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  • Bar Mitzvah Lessons

    Bar Mitzvah

    Bar Mitzvah means that a Jewish boy is old enough to perform the Mitzvot (the Laws, Commandments or Responsibilities) that a Jewish adult is supposed to follow throughout his life.

    When a Jewish youngster becomes a Bar Mitzvah he publicly reads a section from the Torah, (which is the Five Books of Moses). Each week every congregation in the Jewish world reads the identical passage. In this way, the youngster is linked to the entire Jewish people, regardless of where the Jewish youth happens to live. The Bar Mitzvah also reads a portion from the Haftarah, which is a selection from the weekly section of the writings of the Prophets, such as Isaiah, Hosea, etc., or from historical books like Joshua, Samuel or Kings.

    The Torah symbolizes the moment when God met the Jewish people at Sinai and made a covenant with them. This covenant with the Jewish people has lasted thousands of years and has been passed down from generation to generation. Lih-door-vah-door; from generation to generation; it is not only a prayer, it is the strength of the Jewish people.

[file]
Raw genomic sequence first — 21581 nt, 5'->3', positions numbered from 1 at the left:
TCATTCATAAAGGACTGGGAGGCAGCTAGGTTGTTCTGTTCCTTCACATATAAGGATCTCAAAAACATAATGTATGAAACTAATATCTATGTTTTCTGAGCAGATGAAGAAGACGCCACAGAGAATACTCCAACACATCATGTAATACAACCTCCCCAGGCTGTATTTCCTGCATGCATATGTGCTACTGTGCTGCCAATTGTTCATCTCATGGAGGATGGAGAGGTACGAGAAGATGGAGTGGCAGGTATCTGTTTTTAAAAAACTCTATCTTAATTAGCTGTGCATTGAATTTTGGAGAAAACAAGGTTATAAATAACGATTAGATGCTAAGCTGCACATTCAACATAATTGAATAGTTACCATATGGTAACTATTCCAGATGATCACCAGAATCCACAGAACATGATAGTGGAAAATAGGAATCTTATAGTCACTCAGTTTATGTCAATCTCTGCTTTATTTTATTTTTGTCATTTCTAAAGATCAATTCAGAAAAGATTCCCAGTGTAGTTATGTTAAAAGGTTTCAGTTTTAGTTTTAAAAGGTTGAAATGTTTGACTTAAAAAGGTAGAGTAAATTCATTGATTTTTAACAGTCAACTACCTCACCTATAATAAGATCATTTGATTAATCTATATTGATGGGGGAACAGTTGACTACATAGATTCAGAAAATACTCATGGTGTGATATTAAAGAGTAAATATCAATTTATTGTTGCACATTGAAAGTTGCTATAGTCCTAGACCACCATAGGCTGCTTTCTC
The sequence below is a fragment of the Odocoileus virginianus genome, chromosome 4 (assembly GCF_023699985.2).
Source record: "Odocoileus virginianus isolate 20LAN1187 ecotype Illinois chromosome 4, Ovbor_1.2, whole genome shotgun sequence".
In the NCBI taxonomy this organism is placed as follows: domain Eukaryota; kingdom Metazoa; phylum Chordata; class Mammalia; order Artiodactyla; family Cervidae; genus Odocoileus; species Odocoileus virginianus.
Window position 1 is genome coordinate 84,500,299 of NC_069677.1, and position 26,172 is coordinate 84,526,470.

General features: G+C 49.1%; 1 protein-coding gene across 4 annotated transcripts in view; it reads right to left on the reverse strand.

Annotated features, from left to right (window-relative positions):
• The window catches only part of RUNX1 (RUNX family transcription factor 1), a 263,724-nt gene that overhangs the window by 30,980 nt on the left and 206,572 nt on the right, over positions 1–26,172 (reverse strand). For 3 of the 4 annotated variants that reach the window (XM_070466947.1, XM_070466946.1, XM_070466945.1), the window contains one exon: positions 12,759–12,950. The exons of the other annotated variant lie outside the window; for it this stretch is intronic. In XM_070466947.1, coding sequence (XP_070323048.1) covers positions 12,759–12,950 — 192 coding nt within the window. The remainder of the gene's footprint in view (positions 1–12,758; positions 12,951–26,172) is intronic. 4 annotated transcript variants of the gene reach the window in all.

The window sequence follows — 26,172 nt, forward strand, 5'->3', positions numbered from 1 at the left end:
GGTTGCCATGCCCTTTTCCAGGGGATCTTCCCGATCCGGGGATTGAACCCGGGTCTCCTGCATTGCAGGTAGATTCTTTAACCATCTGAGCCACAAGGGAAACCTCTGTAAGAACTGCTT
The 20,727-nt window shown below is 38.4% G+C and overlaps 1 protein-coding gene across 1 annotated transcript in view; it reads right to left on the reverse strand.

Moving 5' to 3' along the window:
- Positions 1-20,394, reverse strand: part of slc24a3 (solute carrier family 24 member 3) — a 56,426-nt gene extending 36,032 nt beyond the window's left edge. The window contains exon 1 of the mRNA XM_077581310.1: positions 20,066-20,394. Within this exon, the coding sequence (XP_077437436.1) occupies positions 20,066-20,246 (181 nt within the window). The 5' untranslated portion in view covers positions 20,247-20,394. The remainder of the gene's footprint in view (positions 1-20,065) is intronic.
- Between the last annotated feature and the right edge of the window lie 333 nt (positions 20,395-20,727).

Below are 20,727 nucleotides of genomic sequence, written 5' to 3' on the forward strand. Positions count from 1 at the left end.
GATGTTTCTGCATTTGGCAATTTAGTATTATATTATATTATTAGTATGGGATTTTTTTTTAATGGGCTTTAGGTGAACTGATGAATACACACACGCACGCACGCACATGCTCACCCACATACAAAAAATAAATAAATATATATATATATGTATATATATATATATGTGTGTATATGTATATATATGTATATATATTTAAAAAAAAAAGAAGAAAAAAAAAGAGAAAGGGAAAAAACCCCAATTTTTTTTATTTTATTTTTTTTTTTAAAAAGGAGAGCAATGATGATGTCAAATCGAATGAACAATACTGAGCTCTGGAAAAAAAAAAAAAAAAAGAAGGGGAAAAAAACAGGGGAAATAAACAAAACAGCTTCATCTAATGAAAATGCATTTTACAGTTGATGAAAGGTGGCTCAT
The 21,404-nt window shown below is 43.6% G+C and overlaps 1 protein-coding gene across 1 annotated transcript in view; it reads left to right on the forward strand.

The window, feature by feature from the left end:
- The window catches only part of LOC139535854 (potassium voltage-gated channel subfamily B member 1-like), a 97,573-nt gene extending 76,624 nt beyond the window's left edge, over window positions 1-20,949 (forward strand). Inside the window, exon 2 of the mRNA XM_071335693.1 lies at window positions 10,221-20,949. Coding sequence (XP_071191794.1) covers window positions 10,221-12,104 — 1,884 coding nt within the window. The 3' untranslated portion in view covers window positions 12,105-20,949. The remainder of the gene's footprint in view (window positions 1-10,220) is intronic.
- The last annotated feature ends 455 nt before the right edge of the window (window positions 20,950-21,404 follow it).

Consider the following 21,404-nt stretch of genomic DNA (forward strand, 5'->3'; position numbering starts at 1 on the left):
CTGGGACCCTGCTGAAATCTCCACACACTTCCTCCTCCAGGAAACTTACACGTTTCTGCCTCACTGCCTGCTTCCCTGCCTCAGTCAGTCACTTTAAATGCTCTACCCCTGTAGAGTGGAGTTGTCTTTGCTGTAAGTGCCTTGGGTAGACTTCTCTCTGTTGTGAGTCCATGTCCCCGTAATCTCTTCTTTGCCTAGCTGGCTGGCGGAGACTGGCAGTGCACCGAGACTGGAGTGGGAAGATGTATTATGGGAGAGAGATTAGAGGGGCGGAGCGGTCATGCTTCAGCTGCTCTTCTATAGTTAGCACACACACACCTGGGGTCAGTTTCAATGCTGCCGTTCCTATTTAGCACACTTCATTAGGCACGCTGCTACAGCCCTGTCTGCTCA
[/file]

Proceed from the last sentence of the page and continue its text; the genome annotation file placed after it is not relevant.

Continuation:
The Torah also symbolizes that the Jewish people hold sacred: stories, laws, histories and poetry. When a Jewish youngster chants from the Torah, he is enveloped in its heritage, in its power and in the power of Sinai. He also says to the community: “I am now a young Jewish adult and I am now ready to fulfill the covenant with God by being responsible for performing the obligations of Jewish life.”

    Bar Mitzvah is a symbolic way to usher a boy into the adult Jewish community and a way for the entire community to say to that youngster, “All we cherish, all we hope to be, the sum total of our visions, we place in your hands. May God make you ready. Make God make you good and may God make you strong.”

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